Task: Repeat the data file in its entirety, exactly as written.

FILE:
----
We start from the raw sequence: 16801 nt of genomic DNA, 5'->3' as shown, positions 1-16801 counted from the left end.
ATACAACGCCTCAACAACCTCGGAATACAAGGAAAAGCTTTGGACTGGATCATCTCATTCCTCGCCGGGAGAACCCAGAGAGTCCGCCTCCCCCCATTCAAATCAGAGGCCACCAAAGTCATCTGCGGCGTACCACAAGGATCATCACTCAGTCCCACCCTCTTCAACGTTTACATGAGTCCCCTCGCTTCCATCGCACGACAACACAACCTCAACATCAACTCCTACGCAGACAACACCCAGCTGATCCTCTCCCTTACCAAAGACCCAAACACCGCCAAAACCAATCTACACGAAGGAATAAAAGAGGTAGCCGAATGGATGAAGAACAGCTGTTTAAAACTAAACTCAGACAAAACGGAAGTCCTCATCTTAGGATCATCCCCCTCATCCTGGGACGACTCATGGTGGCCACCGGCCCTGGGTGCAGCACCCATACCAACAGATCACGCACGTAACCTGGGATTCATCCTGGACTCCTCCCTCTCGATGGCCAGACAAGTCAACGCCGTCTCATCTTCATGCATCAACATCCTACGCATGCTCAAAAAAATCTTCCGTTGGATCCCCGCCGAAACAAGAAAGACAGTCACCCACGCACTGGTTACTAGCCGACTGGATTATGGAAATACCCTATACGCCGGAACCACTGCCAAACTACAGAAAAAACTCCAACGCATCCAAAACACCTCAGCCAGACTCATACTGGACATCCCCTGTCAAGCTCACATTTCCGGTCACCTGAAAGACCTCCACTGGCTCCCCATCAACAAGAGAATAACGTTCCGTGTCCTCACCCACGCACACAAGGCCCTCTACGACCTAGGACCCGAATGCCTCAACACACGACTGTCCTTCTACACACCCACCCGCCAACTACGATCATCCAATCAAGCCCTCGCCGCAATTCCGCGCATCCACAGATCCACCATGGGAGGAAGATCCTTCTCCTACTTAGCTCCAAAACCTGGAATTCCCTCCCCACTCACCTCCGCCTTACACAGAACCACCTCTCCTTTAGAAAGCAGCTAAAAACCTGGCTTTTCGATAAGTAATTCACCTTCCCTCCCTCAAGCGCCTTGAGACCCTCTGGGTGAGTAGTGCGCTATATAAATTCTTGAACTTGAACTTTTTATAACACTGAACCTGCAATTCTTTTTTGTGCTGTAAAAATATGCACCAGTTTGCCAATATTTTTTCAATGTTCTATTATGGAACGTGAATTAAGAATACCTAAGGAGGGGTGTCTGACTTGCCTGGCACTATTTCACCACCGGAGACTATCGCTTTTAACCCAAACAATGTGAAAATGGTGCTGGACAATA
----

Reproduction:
We start from the raw sequence: 16801 nt of genomic DNA, 5'->3' as shown, positions 1-16801 counted from the left end.
ATACAACGCCTCAACAACCTCGGAATACAAGGAAAAGCTTTGGACTGGATCATCTCATTCCTCGCCGGGAGAACCCAGAGAGTCCGCCTCCCCCCATTCAAATCAGAGGCCACCAAAGTCATCTGCGGCGTACCACAAGGATCATCACTCAGTCCCACCCTCTTCAACGTTTACATGAGTCCCCTCGCTTCCATCGCACGACAACACAACCTCAACATCAACTCCTACGCAGACAACACCCAGCTGATCCTCTCCCTTACCAAAGACCCAAACACCGCCAAAACCAATCTACACGAAGGAATAAAAGAGGTAGCCGAATGGATGAAGAACAGCTGTTTAAAACTAAACTCAGACAAAACGGAAGTCCTCATCTTAGGATCATCCCCCTCATCCTGGGACGACTCATGGTGGCCACCGGCCCTGGGTGCAGCACCCATACCAACAGATCACGCACGTAACCTGGGATTCATCCTGGACTCCTCCCTCTCGATGGCCAGACAAGTCAACGCCGTCTCATCTTCATGCATCAACATCCTACGCATGCTCAAAAAAATCTTCCGTTGGATCCCCGCCGAAACAAGAAAGACAGTCACCCACGCACTGGTTACTAGCCGACTGGATTATGGAAATACCCTATACGCCGGAACCACTGCCAAACTACAGAAAAAACTCCAACGCATCCAAAACACCTCAGCCAGACTCATACTGGACATCCCCTGTCAAGCTCACATTTCCGGTCACCTGAAAGACCTCCACTGGCTCCCCATCAACAAGAGAATAACGTTCCGTGTCCTCACCCACGCACACAAGGCCCTCTACGACCTAGGACCCGAATGCCTCAACACACGACTGTCCTTCTACACACCCACCCGCCAACTACGATCATCCAATCAAGCCCTCGCCGCAATTCCGCGCATCCACAGATCCACCATGGGAGGAAGATCCTTCTCCTACTTAGCTCCAAAACCTGGAATTCCCTCCCCACTCACCTCCGCCTTACACAGAACCACCTCTCCTTTAGAAAGCAGCTAAAAACCTGGCTTTTCGATAAGTAATTCACCTTCCCTCCCTCAAGCGCCTTGAGACCCTCTGGGTGAGTAGTGCGCTATATAAATTCTTGAACTTGAACTTTTTATAACACTGAACCTGCAATTCTTTTTTGTGCTGTAAAAATATGCACCAGTTTGCCAATATTTTTTCAATGTTCTATTATGGAACGTGAATTAAGAATACCTAAGGAGGGGTGTCTGACTTGCCTGGCACTATTTCACCACCGGAGACTATCGCTTTTAACCCAAACAATGTGAAAATGGTGCTGGACAATA